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Time: 6.00pm - 8.00pm
Venue: Room LG04, 26 Bedford Way, University College London
Speaker(s): Professor Clifford Siskin
You are warmly invited to Prof Clifford Siskin's public lecture, which is based on his recent book System: The Shaping of Modern Knowledge, followed by a response by Prof Felicity Colman.
A system can describe what we see (the solar system), operate a computer (Windows 10), or be made on a page (the fourteen engineered lines of a sonnet). In this book, Clifford Siskin shows that system is best understood as a genre—a form that works physically in the world to mediate our efforts to understand it. Indeed, many Enlightenment authors published works they called "system" to compete with the essay and the treatise. Drawing on the history of system from Galileo's "message from the stars" and Newton's "system of the world" to today's "computational universe," Siskin illuminates the role that the genre of system has played in the shaping and reshaping of modern knowledge.
Previous engagements with systems have involved making them, using them, or imagining better ones. Siskin offers an innovative perspective by investigating system itself. He considers the past and present, moving from the "system of the world" to "a world full of systems." He traces the turn to system in the seventeenth and eighteenth centuries, and describes this primary form of Enlightenment as a mediator of political, cultural, and social modernity—pointing to the moment when people began to "blame the system" for working both too well ("you can't beat the system") and not well enough (it always seems to "break down"). Throughout, his touchstones are: what system is and how it has changed; how it has mediated knowledge; and how it has worked in the world.
Clifford Siskin is the Henry W. and Alfred A. Berg Professor of English and American Literature at New York University and the Director of The Re:Enlightenment Project and the North American Concept Lab. His subject is the interrelations of literary, social, and technological change. Links between past and present inform all of his work, from his sequencing of the genres of subjectivity (he Historicity of Romantic Discourse, Oxford) to his recovery of literature's role in the formation of the modern disciplines (The Work of Writing: Literature and Social Change in Britain 1700-1830, Hopkins). He is also co-editor, with William Warner, of This Is Enlightenment, a volume that offers an answer to the question Kant made famous: What is Enlightenment? (Chicago, 2010). His latest monograph tracks the genre of system from Newton's "System of the World" to the computational universe: SYSTEM: The Shaping of Modern Knowledge (MIT, 2016/2017). Professor Siskin is also co-editor, with Anne Mellor, of the Palgrave-Macmillan monograph series in "Enlightenment, Romanticism and the Cultures of Print." He has been the George Delacorte Professor of the Humanities at Columbia University, the A. C. Bradley Chair at the University of Glasgow, the Waynflete Lecturer at Magdalen College, Oxford, a Visiting Scholar at Stanford University, and Chair of English at SUNY Stony Brook.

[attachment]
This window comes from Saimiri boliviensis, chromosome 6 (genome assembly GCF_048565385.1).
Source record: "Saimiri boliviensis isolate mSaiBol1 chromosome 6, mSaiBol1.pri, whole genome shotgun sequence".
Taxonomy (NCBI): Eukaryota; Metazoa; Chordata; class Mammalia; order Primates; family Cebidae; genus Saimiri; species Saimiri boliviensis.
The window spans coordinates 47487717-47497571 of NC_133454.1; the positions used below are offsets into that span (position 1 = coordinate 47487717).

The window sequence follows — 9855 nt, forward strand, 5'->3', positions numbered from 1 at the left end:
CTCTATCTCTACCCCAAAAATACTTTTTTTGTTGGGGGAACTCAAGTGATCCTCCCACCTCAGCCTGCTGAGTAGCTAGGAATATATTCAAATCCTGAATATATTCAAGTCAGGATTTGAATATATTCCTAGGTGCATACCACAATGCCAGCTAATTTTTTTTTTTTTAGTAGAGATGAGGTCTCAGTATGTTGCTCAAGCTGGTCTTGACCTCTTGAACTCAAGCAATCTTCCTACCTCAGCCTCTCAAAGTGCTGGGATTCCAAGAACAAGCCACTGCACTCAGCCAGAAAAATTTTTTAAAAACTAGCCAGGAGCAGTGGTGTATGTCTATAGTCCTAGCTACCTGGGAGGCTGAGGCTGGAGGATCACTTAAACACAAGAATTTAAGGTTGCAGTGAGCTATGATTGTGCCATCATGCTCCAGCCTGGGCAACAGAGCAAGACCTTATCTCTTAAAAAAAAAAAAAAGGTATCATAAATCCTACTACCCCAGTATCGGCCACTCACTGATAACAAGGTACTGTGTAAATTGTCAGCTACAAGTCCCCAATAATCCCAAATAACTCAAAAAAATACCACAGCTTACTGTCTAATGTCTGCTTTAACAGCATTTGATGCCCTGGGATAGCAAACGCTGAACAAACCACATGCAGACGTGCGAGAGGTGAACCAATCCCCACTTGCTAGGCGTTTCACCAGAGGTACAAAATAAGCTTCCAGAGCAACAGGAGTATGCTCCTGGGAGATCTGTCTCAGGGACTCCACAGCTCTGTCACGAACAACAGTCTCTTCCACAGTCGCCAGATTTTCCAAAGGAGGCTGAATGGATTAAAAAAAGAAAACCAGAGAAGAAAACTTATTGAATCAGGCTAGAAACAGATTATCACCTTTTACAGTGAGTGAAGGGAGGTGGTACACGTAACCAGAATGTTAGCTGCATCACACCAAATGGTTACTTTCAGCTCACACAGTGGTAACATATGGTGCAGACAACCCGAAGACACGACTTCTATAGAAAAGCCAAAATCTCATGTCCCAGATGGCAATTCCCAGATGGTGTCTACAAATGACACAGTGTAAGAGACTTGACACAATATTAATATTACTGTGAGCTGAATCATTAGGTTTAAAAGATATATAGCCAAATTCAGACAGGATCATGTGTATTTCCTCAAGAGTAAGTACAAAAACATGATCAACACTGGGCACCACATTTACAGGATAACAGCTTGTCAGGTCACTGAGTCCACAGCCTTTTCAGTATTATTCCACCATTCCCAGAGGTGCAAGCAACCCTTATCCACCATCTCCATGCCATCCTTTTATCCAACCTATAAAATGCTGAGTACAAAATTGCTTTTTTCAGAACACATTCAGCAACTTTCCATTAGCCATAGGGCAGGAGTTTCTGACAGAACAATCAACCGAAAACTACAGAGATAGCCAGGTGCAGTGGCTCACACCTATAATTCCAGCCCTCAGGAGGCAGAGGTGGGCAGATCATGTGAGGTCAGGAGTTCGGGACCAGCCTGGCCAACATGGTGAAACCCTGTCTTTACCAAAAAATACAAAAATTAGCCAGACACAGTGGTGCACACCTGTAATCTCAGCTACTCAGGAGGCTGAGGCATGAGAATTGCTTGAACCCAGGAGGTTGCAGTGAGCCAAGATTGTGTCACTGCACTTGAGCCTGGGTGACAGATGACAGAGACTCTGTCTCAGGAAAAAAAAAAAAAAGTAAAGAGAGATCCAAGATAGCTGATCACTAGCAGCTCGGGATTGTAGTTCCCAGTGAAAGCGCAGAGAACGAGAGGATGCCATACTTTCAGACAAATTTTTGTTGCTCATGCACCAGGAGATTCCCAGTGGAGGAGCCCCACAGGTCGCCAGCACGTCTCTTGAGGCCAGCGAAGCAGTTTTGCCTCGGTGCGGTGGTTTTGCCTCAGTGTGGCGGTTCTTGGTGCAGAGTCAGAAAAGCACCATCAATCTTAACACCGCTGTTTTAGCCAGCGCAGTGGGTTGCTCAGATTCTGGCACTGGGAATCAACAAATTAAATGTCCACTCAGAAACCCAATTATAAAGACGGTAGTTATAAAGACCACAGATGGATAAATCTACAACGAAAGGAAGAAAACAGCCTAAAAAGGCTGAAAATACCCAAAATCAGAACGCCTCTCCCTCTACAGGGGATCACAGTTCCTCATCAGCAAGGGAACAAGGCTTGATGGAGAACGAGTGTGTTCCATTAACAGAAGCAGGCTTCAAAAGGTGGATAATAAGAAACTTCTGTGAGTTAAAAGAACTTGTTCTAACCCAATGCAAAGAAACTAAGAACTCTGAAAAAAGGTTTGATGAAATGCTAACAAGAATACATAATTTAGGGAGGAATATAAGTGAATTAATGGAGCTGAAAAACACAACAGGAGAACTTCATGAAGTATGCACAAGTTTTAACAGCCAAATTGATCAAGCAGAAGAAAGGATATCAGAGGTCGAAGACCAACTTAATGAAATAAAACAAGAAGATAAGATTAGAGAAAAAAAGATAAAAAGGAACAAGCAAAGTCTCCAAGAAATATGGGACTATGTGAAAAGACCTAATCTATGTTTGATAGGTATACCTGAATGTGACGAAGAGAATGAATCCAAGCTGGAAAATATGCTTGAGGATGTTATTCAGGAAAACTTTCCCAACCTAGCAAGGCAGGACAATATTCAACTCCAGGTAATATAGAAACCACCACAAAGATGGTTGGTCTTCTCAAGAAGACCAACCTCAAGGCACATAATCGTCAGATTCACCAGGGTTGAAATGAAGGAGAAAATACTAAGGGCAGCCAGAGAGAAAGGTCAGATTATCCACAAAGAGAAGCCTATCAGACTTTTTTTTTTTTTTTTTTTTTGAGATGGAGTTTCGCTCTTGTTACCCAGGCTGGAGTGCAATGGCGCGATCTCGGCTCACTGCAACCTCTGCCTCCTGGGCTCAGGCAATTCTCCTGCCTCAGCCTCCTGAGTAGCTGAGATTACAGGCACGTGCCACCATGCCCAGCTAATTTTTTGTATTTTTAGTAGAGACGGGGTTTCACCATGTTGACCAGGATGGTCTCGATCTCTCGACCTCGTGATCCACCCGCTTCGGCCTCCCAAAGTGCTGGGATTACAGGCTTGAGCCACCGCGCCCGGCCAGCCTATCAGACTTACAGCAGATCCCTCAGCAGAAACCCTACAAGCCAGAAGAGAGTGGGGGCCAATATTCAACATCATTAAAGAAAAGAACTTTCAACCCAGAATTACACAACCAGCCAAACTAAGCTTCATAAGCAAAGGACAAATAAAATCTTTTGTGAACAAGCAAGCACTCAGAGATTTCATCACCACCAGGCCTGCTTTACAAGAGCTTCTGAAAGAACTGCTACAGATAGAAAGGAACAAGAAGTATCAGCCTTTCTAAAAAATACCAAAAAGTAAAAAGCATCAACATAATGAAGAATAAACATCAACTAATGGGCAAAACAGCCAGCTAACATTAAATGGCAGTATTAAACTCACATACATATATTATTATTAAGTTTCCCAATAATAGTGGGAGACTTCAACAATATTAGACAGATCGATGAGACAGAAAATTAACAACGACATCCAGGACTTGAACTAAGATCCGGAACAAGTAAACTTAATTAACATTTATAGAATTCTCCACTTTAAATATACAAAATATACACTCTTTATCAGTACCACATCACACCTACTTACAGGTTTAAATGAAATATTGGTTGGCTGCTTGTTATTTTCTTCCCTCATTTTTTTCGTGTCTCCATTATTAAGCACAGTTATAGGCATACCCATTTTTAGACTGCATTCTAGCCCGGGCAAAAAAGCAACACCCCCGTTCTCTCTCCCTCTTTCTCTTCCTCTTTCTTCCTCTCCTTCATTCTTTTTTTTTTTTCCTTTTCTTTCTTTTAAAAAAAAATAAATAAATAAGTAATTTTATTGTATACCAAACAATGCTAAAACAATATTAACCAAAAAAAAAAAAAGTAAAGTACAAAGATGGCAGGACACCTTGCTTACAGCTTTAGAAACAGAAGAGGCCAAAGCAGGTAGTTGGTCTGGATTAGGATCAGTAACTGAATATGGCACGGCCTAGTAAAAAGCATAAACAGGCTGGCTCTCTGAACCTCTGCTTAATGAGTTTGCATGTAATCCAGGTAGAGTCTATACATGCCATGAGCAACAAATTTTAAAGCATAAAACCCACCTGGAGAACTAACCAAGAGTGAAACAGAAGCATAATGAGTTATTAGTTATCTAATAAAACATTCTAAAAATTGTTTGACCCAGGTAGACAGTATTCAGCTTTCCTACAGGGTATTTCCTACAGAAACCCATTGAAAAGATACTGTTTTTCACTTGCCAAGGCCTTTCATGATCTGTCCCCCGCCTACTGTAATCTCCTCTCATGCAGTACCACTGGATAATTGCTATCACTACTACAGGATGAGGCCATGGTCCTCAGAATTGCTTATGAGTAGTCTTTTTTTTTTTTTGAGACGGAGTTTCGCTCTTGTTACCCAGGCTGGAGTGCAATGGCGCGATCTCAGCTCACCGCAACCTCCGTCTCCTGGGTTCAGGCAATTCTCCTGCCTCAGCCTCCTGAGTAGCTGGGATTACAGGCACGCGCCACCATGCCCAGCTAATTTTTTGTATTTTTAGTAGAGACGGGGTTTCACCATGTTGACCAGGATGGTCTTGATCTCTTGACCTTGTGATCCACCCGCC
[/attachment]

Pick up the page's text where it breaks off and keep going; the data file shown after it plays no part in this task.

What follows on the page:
Felicity Colman is a creative media arts theorist. She is Professor of Film and Media Arts at Kingston School of Art. She is also the Director of Research, Programmes and Development for the University. Felicity spent the first 15 years of her working life in the creative industries, working in fashion and textile design, and then in the art industry as a contemporary art curator. Trained as an art historian, Prof Colman is a specialist in screen media forms, creative philosophies, communication theory and feminist epistemologies. Prof. Colman is Vice-Chair of the COST [European Cooperation in Science and Technology] Network Grant Action IS1307 on New Materialism: Networking European Scholarship on 'How Matter Comes to Matter' [2014-2018] ; and Lead Investigator on the H2020 funded Ethics of Coding: A Report on the Algorithmic Condition.
The event is sponsored by the London Graduate School, Kingston University, in cooperation with the Department of Science and Technology Studies, the University College London and the Centre for Research in the Arts, Social Sciences and Humanities (CRASSH), the University of Cambridge. It is organised in relation to the conference The Afterlives of Cybernetics: Tracing the Information Revolution from the 1960s to Big Data, hosted by the Centre for Research in the Arts, Social Sciences and Humanities (CRASSH), the University of Cambridge, 17-18 November 2017.
Booking is essential to attend this event.
For further information about this event:
Contact: Egle Rindzeviciute
Directions to Room LG04, 26 Bedford Way, University College London: